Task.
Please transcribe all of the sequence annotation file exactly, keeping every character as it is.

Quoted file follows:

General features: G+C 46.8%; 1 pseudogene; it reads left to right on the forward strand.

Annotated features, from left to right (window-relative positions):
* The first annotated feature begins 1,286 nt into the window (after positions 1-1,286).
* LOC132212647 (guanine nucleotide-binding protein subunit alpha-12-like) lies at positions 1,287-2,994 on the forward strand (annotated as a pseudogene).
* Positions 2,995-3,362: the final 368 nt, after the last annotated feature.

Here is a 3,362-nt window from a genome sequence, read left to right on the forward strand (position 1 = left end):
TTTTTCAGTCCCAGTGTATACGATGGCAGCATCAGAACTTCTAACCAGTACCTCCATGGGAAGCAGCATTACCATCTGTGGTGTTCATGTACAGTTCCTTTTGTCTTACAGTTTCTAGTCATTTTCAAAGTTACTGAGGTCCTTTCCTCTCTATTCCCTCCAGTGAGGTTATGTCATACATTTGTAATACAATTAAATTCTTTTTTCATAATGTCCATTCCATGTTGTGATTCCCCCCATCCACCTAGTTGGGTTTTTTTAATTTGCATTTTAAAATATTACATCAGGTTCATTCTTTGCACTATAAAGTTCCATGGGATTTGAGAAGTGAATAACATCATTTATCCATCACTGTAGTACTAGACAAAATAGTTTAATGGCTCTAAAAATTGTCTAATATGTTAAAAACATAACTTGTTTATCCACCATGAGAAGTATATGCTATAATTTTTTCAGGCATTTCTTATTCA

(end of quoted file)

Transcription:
General features: G+C 46.8%; 1 pseudogene; it reads left to right on the forward strand.

Annotated features, from left to right (window-relative positions):
* The first annotated feature begins 1,286 nt into the window (after positions 1-1,286).
* LOC132212647 (guanine nucleotide-binding protein subunit alpha-12-like) lies at positions 1,287-2,994 on the forward strand (annotated as a pseudogene).
* Positions 2,995-3,362: the final 368 nt, after the last annotated feature.

Here is a 3,362-nt window from a genome sequence, read left to right on the forward strand (position 1 = left end):
TTTTTCAGTCCCAGTGTATACGATGGCAGCATCAGAACTTCTAACCAGTACCTCCATGGGAAGCAGCATTACCATCTGTGGTGTTCATGTACAGTTCCTTTTGTCTTACAGTTTCTAGTCATTTTCAAAGTTACTGAGGTCCTTTCCTCTCTATTCCCTCCAGTGAGGTTATGTCATACATTTGTAATACAATTAAATTCTTTTTTCATAATGTCCATTCCATGTTGTGATTCCCCCCATCCACCTAGTTGGGTTTTTTTAATTTGCATTTTAAAATATTACATCAGGTTCATTCTTTGCACTATAAAGTTCCATGGGATTTGAGAAGTGAATAACATCATTTATCCATCACTGTAGTACTAGACAAAATAGTTTAATGGCTCTAAAAATTGTCTAATATGTTAAAAACATAACTTGTTTATCCACCATGAGAAGTATATGCTATAATTTTTTCAGGCATTTCTTATTCA